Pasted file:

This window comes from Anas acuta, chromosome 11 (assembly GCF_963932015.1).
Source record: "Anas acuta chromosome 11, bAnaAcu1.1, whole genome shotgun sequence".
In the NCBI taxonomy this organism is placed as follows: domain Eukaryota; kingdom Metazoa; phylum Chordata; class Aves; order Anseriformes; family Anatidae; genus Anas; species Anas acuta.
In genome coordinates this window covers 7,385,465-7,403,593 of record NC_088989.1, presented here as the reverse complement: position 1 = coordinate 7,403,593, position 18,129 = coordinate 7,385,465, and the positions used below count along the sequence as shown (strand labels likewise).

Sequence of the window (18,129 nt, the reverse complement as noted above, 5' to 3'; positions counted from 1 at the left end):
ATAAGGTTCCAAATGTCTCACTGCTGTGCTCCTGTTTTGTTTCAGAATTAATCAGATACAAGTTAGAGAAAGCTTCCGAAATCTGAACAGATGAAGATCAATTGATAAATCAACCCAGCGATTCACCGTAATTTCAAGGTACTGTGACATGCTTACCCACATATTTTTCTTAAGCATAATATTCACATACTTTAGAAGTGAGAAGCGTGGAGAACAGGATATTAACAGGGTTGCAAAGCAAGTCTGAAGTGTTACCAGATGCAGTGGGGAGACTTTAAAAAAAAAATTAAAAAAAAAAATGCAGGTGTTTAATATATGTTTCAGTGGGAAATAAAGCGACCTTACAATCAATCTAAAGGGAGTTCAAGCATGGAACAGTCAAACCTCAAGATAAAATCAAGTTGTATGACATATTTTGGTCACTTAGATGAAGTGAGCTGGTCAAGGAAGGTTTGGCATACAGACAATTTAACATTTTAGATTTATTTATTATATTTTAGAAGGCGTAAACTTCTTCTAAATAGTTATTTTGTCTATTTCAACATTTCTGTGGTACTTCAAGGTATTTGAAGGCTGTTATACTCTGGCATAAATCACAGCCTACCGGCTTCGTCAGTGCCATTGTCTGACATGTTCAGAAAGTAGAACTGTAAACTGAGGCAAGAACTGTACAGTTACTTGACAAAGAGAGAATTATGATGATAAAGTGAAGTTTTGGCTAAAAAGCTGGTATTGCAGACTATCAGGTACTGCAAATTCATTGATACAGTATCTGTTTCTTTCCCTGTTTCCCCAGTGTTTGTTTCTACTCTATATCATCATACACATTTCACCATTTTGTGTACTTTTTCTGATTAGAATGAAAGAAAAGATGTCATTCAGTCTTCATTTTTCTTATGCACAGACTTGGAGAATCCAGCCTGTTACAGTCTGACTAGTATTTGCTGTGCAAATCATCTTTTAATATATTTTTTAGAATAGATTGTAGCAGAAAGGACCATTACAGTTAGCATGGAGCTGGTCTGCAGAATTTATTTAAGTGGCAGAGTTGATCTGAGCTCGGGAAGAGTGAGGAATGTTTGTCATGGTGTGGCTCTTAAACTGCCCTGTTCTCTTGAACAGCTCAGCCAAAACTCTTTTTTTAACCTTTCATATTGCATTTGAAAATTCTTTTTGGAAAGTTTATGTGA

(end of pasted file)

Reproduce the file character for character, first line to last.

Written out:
This window comes from Anas acuta, chromosome 11 (assembly GCF_963932015.1).
Source record: "Anas acuta chromosome 11, bAnaAcu1.1, whole genome shotgun sequence".
In the NCBI taxonomy this organism is placed as follows: domain Eukaryota; kingdom Metazoa; phylum Chordata; class Aves; order Anseriformes; family Anatidae; genus Anas; species Anas acuta.
In genome coordinates this window covers 7,385,465-7,403,593 of record NC_088989.1, presented here as the reverse complement: position 1 = coordinate 7,403,593, position 18,129 = coordinate 7,385,465, and the positions used below count along the sequence as shown (strand labels likewise).

Sequence of the window (18,129 nt, the reverse complement as noted above, 5' to 3'; positions counted from 1 at the left end):
ATAAGGTTCCAAATGTCTCACTGCTGTGCTCCTGTTTTGTTTCAGAATTAATCAGATACAAGTTAGAGAAAGCTTCCGAAATCTGAACAGATGAAGATCAATTGATAAATCAACCCAGCGATTCACCGTAATTTCAAGGTACTGTGACATGCTTACCCACATATTTTTCTTAAGCATAATATTCACATACTTTAGAAGTGAGAAGCGTGGAGAACAGGATATTAACAGGGTTGCAAAGCAAGTCTGAAGTGTTACCAGATGCAGTGGGGAGACTTTAAAAAAAAAATTAAAAAAAAAAATGCAGGTGTTTAATATATGTTTCAGTGGGAAATAAAGCGACCTTACAATCAATCTAAAGGGAGTTCAAGCATGGAACAGTCAAACCTCAAGATAAAATCAAGTTGTATGACATATTTTGGTCACTTAGATGAAGTGAGCTGGTCAAGGAAGGTTTGGCATACAGACAATTTAACATTTTAGATTTATTTATTATATTTTAGAAGGCGTAAACTTCTTCTAAATAGTTATTTTGTCTATTTCAACATTTCTGTGGTACTTCAAGGTATTTGAAGGCTGTTATACTCTGGCATAAATCACAGCCTACCGGCTTCGTCAGTGCCATTGTCTGACATGTTCAGAAAGTAGAACTGTAAACTGAGGCAAGAACTGTACAGTTACTTGACAAAGAGAGAATTATGATGATAAAGTGAAGTTTTGGCTAAAAAGCTGGTATTGCAGACTATCAGGTACTGCAAATTCATTGATACAGTATCTGTTTCTTTCCCTGTTTCCCCAGTGTTTGTTTCTACTCTATATCATCATACACATTTCACCATTTTGTGTACTTTTTCTGATTAGAATGAAAGAAAAGATGTCATTCAGTCTTCATTTTTCTTATGCACAGACTTGGAGAATCCAGCCTGTTACAGTCTGACTAGTATTTGCTGTGCAAATCATCTTTTAATATATTTTTTAGAATAGATTGTAGCAGAAAGGACCATTACAGTTAGCATGGAGCTGGTCTGCAGAATTTATTTAAGTGGCAGAGTTGATCTGAGCTCGGGAAGAGTGAGGAATGTTTGTCATGGTGTGGCTCTTAAACTGCCCTGTTCTCTTGAACAGCTCAGCCAAAACTCTTTTTTTAACCTTTCATATTGCATTTGAAAATTCTTTTTGGAAAGTTTATGTGA